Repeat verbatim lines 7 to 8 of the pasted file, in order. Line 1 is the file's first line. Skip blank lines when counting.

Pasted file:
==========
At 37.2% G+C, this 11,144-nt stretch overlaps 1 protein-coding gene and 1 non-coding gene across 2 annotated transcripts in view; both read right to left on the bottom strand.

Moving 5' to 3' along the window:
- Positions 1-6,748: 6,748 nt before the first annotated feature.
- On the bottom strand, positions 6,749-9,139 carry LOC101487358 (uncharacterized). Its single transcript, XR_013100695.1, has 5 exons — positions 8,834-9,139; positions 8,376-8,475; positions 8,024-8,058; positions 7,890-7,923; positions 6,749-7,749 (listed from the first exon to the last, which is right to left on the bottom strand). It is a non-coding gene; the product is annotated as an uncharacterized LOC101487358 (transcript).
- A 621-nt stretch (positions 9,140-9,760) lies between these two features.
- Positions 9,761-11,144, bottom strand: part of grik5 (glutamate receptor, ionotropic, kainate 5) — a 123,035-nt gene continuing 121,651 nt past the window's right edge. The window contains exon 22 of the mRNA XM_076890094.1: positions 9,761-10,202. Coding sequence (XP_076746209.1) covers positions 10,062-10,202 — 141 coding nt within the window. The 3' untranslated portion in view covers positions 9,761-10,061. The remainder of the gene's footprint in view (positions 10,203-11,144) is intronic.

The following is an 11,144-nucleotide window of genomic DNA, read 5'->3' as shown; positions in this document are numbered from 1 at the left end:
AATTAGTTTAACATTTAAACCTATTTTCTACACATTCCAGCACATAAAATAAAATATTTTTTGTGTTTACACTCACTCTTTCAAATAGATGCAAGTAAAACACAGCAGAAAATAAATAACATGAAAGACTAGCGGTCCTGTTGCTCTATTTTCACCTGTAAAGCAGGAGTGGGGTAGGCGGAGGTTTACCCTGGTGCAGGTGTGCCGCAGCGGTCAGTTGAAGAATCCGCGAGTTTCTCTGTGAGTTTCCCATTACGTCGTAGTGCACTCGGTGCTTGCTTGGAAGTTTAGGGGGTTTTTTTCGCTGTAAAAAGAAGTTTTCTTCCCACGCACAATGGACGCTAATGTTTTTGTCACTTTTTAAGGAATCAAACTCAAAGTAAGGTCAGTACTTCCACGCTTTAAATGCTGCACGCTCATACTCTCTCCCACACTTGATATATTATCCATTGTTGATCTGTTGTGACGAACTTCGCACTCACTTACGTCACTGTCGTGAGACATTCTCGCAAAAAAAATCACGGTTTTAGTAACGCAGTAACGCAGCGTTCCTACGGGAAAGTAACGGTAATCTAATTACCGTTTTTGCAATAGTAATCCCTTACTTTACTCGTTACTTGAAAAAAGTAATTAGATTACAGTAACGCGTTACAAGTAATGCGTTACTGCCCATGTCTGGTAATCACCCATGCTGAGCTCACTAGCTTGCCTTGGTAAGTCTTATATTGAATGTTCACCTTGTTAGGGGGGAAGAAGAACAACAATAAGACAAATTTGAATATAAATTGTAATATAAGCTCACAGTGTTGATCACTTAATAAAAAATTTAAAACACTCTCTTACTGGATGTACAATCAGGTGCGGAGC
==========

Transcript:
The following is an 11,144-nucleotide window of genomic DNA, read 5'->3' as shown; positions in this document are numbered from 1 at the left end:
AATTAGTTTAACATTTAAACCTATTTTCTACACATTCCAGCACATAAAATAAAATATTTTTTGTGTTTACACTCACTCTTTCAAATAGATGCAAGTAAAACACAGCAGAAAATAAATAACATGAAAGACTAGCGGTCCTGTTGCTCTATTTTCACCTGTAAAGCAGGAGTGGGGTAGGCGGAGGTTTACCCTGGTGCAGGTGTGCCGCAGCGGTCAGTTGAAGAATCCGCGAGTTTCTCTGTGAGTTTCCCATTACGTCGTAGTGCACTCGGTGCTTGCTTGGAAGTTTAGGGGGTTTTTTTCGCTGTAAAAAGAAGTTTTCTTCCCACGCACAATGGACGCTAATGTTTTTGTCACTTTTTAAGGAATCAAACTCAAAGTAAGGTCAGTACTTCCACGCTTTAAATGCTGCACGCTCATACTCTCTCCCACACTTGATATATTATCCATTGTTGATCTGTTGTGACGAACTTCGCACTCACTTACGTCACTGTCGTGAGACATTCTCGCAAAAAAAATCACGGTTTTAGTAACGCAGTAACGCAGCGTTCCTACGGGAAAGTAACGGTAATCTAATTACCGTTTTTGCAATAGTAATCCCTTACTTTACTCGTTACTTGAAAAAAGTAATTAGATTACAGTAACGCGTTACAAGTAATGCGTTACTGCCCATGTCTGGTAATCACCCATGCTGAGCTCACTAGCTTGCCTTGGTAAGTCTTATATTGAATGTTCACCTTGTTAGGGGGGAAGAAGAACAACAATAAGACAAATTTGAATATAAATTGTAATATAAGCTCACAGTGTTGATCACTTAATAAAAAATTTAAAACACTCTCTTACTGGATGTACAATCAGGTGCGGAGC